Wheat yield well up in HGCA Recommended List trials

Winter wheats in this season’s HGCA Recommended List trials are yielding especially well – more than 8% up on the five-year average.

“That’s quite remarkable,” says RL manager Jim McVittie. However by Tuesday, results from over half the 28 trials were still to come and two second wheat sites had been abandoned.

Second wheat variety trials performance is often variable because of take-all, adds Dr McVittie. “But the information may be useful as an aggregate, and this year there seem to be some big differences between varieties.”

Hereford, for example, which wasn’t recommended last year but which was believed to be useful in the second wheat slot seems to be confirming that – indeed at Bury St Edmunds producing the top yield of any variety anywhere so far.

Among the latest contenders for recommendation, three potential Group 2 varieties – Gallant, Ketchum and Walpole – are all yielding above marker variety Einstein, notes Dr McVittie.

“If they are confirmed as Group 2s, they all look very interesting.”

The fourth newcomer in that category, Qplus, is lower yielding, but is the first potential milling wheat with orange blossom midge resistance, he points out.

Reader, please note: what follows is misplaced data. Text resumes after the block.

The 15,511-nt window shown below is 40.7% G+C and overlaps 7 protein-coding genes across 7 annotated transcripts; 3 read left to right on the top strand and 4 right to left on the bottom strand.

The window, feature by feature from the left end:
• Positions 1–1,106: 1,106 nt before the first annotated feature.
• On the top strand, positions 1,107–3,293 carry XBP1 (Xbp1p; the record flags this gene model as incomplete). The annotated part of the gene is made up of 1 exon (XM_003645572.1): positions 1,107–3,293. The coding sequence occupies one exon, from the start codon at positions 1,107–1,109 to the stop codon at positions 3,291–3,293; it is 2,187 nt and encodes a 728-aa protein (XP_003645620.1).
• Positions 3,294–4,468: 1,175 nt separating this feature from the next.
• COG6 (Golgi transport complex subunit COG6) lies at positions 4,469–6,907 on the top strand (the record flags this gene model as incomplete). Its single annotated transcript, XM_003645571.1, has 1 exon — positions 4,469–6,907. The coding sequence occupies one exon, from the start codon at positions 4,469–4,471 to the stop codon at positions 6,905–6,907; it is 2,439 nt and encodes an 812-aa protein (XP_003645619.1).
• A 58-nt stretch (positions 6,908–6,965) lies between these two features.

In the battle between Group 3 potential biscuit-making varieties, Viscount is yielding marginally more than Cassius and Scout.

“But we still need to find out if the millers really rate these as Group 3s.” Their output is below Group 4 feed varieties Oakley, Duxford and JB Diego.

If they don’t qualify as Group 3s, Viscount might just make the list as a feed, and it’s possible that along with Cassius it might be useful for distilling, he says.

Of the pure feed contenders Conqueror is doing well, apart from at one second wheat site, Bury St Edmunds.

However, it is only on a par with the already recommended top Group 4s, he notes.

The extremely variable results from Devon, where there were uncontrollable levels of Septoria tritici, highlight the impact of disease.

Timber with its good resistance, as expected, yielded well. But it is harder to explain the relatively good results from Glasgow and newcomer Grafton there, says Dr McVittie.

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